11 Comments · Wednesday, August 28, 2013
Andrea Metil had never heard of Columbus
resident Shasta Pickens before this July, and she certainly had no idea
an Ohio Supreme Court case in which Pickens was involved would change
3 Comments · Wednesday, July 31, 2013
The first time I remember meeting Jeremy
Ramundo was at Walnut Hills High School during the late ’90s.
0 Comments · Wednesday, July 31, 2013
The gun violence prevention group founded
by former Rep. Gabrielle Giffords announced on July 27
the launch of an Ohio chapter.
by Danny Cross
Ohioans for Responsible Solutions launches chapters in Columbus and Cleveland
The gun violence prevention group founded by former
Arizona Congresswoman Gabrielle Giffords on July 27 announced the launch of
Ohioans for Responsible Solutions, which will continue the
organization’s efforts to support officials who back responsible gun
The new chapters, in Cleveland and Columbus, are part of
Americans for Responsible Solutions (ARS), which Giffords and her
husband, retired Navy Captain and astronaut Mark Kelly, launched in January.
“People in the Buckeye State know the terrible toll gun
violence takes on communities,” ARS Executive Director Pia Carusone said
in a statement. “We’re excited about what the 18,000-plus Ohioans for
Responsible Solutions will accomplish because they represent a rich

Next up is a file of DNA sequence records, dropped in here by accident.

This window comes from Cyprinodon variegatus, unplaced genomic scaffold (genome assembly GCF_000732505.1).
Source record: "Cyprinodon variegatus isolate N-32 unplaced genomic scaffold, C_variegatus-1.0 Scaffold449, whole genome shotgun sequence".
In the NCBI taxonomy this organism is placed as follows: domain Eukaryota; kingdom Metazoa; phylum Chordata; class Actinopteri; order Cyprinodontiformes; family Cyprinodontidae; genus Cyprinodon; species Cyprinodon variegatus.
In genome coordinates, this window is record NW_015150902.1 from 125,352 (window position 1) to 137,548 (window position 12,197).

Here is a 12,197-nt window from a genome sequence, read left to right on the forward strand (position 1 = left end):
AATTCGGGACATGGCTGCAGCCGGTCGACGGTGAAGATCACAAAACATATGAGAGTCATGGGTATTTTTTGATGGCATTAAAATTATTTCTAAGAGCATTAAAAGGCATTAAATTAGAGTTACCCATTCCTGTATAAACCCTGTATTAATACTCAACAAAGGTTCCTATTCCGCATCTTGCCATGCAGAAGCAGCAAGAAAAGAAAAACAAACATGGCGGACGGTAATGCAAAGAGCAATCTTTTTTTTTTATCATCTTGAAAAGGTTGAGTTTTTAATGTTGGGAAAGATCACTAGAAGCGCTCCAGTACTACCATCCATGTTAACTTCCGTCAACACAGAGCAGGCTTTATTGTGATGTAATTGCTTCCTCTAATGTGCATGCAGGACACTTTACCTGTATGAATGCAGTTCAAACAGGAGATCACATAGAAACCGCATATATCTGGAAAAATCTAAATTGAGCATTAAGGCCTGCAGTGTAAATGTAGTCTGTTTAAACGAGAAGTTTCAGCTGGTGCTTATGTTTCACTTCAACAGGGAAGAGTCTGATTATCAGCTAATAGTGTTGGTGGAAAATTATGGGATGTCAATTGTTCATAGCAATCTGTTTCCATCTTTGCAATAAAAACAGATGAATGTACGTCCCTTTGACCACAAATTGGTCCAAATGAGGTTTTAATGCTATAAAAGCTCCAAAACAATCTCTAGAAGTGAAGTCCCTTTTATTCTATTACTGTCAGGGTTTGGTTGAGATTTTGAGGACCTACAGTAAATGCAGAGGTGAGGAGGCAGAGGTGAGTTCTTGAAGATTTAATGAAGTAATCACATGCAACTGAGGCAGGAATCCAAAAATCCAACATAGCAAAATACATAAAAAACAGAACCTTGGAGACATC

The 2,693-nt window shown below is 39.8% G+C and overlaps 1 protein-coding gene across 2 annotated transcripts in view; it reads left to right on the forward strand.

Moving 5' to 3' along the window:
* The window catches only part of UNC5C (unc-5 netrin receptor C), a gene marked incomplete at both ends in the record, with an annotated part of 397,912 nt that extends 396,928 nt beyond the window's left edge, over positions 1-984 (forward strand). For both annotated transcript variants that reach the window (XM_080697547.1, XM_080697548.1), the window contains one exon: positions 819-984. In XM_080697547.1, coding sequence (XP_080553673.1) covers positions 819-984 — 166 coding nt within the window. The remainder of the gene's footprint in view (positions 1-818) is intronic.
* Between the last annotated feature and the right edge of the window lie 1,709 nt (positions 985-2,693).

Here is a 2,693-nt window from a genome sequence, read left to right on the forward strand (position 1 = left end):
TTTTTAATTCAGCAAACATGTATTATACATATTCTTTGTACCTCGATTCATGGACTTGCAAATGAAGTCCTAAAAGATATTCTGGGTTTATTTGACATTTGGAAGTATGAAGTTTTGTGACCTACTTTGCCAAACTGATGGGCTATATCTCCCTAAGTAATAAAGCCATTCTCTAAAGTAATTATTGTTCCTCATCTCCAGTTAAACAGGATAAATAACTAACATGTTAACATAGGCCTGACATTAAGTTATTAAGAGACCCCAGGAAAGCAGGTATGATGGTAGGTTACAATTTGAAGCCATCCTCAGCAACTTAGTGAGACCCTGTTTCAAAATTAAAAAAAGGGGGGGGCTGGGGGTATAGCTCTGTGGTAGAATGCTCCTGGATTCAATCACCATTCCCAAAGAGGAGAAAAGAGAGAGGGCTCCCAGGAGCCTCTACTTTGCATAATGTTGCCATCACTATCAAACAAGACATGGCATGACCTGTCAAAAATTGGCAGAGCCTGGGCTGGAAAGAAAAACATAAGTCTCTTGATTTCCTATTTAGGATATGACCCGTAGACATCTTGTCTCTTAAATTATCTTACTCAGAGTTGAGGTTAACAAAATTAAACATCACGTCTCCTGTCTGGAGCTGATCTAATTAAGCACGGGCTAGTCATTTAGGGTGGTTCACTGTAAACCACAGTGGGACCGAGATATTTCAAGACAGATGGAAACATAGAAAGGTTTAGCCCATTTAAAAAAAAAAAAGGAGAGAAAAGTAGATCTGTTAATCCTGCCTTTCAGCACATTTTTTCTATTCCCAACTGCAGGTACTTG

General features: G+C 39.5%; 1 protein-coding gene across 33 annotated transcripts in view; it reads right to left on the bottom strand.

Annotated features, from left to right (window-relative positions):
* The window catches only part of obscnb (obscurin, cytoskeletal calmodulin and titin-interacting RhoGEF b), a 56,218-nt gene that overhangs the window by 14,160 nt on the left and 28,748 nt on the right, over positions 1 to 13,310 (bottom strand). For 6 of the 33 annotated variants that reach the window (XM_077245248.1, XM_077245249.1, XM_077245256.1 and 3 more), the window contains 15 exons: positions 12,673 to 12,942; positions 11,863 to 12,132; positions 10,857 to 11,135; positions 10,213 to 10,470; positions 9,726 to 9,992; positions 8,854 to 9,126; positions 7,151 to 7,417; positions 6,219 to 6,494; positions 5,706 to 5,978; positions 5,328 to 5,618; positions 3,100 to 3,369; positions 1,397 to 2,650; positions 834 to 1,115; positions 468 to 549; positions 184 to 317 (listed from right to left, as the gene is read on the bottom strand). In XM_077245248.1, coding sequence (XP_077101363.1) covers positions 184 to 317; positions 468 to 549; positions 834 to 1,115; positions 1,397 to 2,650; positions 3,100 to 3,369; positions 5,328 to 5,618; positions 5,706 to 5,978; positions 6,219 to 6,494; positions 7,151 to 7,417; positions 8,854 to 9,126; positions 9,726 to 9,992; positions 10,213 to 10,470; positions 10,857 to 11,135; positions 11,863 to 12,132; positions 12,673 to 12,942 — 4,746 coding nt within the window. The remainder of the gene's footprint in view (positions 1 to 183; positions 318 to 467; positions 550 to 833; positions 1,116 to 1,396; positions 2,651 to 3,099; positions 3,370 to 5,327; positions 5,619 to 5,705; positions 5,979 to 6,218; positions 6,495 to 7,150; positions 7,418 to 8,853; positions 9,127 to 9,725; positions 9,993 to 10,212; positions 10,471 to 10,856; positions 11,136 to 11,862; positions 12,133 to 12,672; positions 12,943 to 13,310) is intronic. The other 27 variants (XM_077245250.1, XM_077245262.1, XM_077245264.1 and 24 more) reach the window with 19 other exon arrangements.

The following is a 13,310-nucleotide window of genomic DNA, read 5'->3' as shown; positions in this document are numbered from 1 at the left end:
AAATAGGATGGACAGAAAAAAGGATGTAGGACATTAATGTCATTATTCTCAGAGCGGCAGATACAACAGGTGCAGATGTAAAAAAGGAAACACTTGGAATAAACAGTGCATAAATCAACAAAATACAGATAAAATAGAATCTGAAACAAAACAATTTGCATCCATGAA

cross-section of the community: gun owners and non-gun owners alike, law
enforcement officials, victims of gun violence, faith leaders, moms
and voters of all political stripes from every part of the state.”
Giffords’ organization says it is not anti-gun — Giffords
and Kelly are both gun owners — instead arguing that the gun lobby’s
influence has kept legislators from passing common-sense legislation
that most Americans support.
A Gallup poll conducted April 22-25 found 65 percent of
Americans believed the U.S. Senate should have passed a measure to
expand background checks for gun purchases and ban some semi-automatic
weapons, which the Senate failed to pass April 17 because of procedural
steps requiring 60 votes to pass. The final vote was 54 in favor and 46
against. Twenty-nine percent
of Americans agreed with the Senate’s failure to pass the measure, and 6
percent had no opinion. The poll had a margin of error of +/-4
In January — just a month after the shooting massacre in
Newtown, Conn., that killed 20 children and six adults — Gallup found 91
percent of Americans support required background checks for all gun
sales. The poll asked respondents about each of nine key proposals
included in President Barack Obama’s plan to reduce gun violence. The
two least-supported proposals still had majority support, but these
issues turned out to be at the center of the legislation that failed to pass
the Senate four months later: reinstating a ban on assault weapons (60-percent support),
and limiting the sale of ammunition magazines to those with 10 rounds
or less (54-percent support).
Giffords has become one of the nation’s highest-profile
gun violence prevention activists since a shooting in 2011 that left her